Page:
Sometimes you just need to go do the damn thing. That’s my challenge to Nelly Korda heading into Sunday’s final round of the Chevron Championship, the LPGA’s first major of the season.

If you want to be a generational golfer (and Nelly, to her credit, has publicly stated as much), it’s impossible not to view this opportunity as a golden one in her chase for major title number two. She sits two behind leaders Allisen Corpuz and Angel Yin heading into the final round.

Viewed through any lens, Nelly Korda has had a wonderful career up to this point. She won her first career start on the then-Symetra Tour as an 18-year-old. She won for the first time on the LPGA tour as a 20-year-old in 2018, quickly chasing that with two more wins the next season. She really broke out in 2021, winning five times, including her first major championship at the KPMG Women’s PGA. Turning 25 years of age this July, she’s won eight times in total on the LPGA, including the aforementioned major. She’s been ranked inside the top five in the world since late 2019. She won an Olympic gold medal in 2020 at the Tokyo Games, and has two wins on the Ladies European Tour. Like I said, a fantastic career.

But not that far ahead of us is a fork in the path of Nelly Korda’s career. Down one track – maybe we call it the goat track – lies a Hall-of-Fame induction, a cache of major titles, and a place alongside somebody like Annika Sörenstam in the fore of modern golf history. Down the other track, the technician’s track, is a career most known for an impossibly beautiful, proficient golf swing, though not necessarily responsible for producing as many majors as we’d all believe such a masterpiece should yield.

Jordan Spieth, at last December’s PNC Championship, said of playing with Nelly Korda, “It’s like playing with Adam Scott. She swings it so sweet.” High praise from one of the best in the world, though a bit damning when we consider Scott’s accomplishments (one major title) relative those of his peers. Earlier this week, Nelly revealed to reporters that she has upwards of 6,000 videos of her swing on her phone. She has an obsessive passion for perfecting the aesthetic of her swing, but we know majors are won with any number of different looking swings, sometimes not nearly the prettiest.

Annika won her second major title (of 10 total) when she was 25 years old, a bit older than Nelly today. And though she would rattle off her final eight majors after the age of 30, that type of success in one's thirties has proven to be extremely fleeting in the women’s game. The larger point is, if Nelly is going to get to four majors, or seven majors, or perhaps beyond, she must have the ability to go take titles like today when they’re there for the taking. Wield that painstakingly perfect swing, those enormous talents and show us you’re a killer.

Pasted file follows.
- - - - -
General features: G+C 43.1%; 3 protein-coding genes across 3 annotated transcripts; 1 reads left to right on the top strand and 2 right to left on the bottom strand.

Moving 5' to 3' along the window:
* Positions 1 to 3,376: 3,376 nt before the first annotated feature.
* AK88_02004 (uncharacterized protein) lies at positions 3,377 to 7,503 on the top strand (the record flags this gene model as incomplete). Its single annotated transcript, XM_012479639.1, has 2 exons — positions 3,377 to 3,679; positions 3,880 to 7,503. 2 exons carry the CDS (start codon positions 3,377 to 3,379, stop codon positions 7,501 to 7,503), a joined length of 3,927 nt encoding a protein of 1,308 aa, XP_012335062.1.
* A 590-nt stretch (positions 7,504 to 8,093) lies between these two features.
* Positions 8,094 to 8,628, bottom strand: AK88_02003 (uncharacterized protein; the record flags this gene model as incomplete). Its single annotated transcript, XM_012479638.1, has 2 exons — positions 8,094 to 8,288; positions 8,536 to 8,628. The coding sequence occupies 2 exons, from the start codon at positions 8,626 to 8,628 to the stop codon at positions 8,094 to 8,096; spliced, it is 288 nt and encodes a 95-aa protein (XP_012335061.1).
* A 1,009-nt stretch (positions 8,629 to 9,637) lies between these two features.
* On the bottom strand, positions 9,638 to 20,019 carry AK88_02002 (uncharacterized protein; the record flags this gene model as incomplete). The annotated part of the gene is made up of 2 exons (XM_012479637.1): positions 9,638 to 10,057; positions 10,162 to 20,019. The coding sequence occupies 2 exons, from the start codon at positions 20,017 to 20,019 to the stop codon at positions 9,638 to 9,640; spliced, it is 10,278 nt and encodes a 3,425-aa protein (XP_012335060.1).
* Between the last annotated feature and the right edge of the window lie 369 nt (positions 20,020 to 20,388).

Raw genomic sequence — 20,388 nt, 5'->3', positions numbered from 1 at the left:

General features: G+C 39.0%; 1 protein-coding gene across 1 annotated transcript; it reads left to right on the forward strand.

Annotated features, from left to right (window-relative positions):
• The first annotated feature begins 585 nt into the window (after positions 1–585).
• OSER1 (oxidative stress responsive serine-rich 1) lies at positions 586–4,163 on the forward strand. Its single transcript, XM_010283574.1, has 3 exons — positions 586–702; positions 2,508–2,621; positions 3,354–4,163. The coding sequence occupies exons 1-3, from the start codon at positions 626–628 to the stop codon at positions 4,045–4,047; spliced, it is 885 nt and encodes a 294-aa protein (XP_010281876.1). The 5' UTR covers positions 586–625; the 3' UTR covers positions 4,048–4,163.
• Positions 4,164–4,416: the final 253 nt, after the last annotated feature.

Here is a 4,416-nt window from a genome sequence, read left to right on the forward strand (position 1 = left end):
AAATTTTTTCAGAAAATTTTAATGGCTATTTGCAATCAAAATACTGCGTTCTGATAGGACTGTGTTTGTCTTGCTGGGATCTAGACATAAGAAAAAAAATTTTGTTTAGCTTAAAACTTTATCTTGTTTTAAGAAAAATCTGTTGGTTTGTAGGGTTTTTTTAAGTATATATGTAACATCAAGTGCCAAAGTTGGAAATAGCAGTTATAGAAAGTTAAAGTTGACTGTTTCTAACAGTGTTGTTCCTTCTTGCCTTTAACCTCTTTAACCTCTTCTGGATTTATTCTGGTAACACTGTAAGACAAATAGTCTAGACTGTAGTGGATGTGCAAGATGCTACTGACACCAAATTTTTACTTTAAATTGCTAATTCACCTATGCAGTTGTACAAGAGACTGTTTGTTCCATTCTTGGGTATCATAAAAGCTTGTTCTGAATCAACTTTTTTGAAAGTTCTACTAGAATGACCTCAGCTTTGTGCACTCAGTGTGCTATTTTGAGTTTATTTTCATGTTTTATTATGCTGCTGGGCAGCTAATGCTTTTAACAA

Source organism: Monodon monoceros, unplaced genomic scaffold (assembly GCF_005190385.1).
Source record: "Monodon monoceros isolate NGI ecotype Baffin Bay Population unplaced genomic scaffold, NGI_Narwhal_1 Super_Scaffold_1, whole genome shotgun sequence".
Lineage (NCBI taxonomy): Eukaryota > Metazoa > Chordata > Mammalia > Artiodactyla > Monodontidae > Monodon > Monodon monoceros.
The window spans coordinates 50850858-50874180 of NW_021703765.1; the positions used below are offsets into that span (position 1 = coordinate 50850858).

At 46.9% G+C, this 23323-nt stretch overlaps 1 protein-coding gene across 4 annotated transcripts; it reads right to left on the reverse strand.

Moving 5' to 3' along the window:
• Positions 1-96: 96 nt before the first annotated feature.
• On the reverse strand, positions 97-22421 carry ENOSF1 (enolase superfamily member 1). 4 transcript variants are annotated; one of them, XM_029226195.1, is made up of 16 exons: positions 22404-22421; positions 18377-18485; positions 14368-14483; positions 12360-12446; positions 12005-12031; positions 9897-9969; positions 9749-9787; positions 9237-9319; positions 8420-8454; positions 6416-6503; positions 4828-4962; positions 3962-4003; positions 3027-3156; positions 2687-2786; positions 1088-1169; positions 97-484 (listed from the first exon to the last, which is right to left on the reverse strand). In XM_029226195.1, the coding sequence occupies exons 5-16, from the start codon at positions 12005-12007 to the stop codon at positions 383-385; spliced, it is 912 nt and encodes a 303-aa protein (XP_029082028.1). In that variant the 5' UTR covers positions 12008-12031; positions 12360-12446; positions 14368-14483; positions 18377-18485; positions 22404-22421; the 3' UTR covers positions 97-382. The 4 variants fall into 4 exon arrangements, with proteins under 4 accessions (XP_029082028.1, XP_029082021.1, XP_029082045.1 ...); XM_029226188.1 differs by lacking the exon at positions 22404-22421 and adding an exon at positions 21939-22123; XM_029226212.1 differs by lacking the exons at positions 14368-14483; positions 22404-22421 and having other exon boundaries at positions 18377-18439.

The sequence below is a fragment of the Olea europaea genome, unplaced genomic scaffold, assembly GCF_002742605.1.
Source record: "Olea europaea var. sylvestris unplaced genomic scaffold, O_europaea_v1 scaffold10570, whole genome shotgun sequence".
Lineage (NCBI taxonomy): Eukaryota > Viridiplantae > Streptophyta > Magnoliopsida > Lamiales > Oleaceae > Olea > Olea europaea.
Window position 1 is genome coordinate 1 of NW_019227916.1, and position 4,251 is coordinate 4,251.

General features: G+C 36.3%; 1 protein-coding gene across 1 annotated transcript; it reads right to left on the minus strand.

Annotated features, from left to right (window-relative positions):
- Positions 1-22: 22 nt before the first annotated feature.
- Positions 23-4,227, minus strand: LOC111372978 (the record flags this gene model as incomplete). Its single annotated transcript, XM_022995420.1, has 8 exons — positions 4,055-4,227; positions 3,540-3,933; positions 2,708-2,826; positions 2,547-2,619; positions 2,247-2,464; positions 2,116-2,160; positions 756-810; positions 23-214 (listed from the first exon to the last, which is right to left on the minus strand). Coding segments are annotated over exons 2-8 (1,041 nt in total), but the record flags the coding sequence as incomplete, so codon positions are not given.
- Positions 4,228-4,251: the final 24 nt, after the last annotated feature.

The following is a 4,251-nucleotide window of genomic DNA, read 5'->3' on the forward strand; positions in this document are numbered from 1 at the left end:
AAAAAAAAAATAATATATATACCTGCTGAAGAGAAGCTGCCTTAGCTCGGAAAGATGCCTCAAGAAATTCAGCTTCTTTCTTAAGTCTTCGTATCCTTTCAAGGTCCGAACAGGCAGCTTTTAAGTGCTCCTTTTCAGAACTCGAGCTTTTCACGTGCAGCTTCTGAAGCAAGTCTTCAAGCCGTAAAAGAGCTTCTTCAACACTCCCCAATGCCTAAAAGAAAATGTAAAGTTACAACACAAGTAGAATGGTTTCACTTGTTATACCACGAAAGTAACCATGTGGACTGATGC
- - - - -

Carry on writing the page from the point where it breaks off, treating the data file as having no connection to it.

Nelly, for her part, has been very clear about which path she’s chasing. She told’s Dylan Dethier in a May 2022 cover piece, “I want to be the best golfer in the world. I want to be the World Number 1, and I want to have the Grand Slam, and I want to work toward something no one’s ever done before.” Put simply, she yearns to be among the best of all time to tee it up on the LPGA tour. If that’s her goal, I believe it’s fair for us to want something similar.

This January, Nelly signed an endorsement deal with Nike. This was significant for the simple fact that Nike hasn’t really invested heavily in women’s golf since their big splash on teenage phenom Michelle Wie nearly two decades ago. That Nike believes enough in Nelly to sign her to what surely is a very lucrative deal speaks volumes to what Nelly Korda has achieved up to this point, but critically, also to what Nike expects Nelly to accomplish in the years to come. They’re famously in the business of peak athletic achievement, from Michael Jordan to Tiger Woods, Roger Federer to Serena Williams. Nike’s searching for generational greatness, and it’s impossible not to connect the dots to what Nelly is searching for herself.

Which brings us back to today.

Nelly will begin the final round at 8 under par. In the two strokes she needs to make up, there are five women ahead of her. They possess four tour wins between them and zero major championships. Corpuz, one of two women at 10-under, has never placed inside the top 20 at a major in her young career. Yin, also at 10-under, is wildly talented but also incredibly volatile. She’s banked exactly one tour top-10 since mid-July 2021.

The group of three women at 9 under includes Amy Yang, Megan Khang, and Albane Valenzuela. Yang is easily the most decorated amongst them, having won four times on the LPGA tour alongside a gaggle of top-10 finishes in majors, but at 33, she hasn’t exactly been relevant on the biggest stages since 2017. Khang is an absolute pitbull, to be sure, but finds herself still in search for a maiden tour victory since earning her card way back in 2016. Finally, Valenzuela is in uncharted territory, never finishing inside the top-20 at a major.

Taking nothing away from any of these women, all of whom have played phenomenal golf across three rounds at the Carlton Woods’ Nicklaus Course, none should strike an ounce of fear or trepidation within Korda.

This is her tournament to win or lose, and over the course of these eighteen holes today we’ll get to learn a lot about what Nelly Korda, the golfer, is all about. Will she take a significant step toward becoming the once-a-generation type player she craves to be? Can she show us she’s capable of being the world-beater Nike has bet on her to be, that American women’s golf craves? Or will it be a close call, an opportunity lost, for her and her picturesque swing? We shall find out.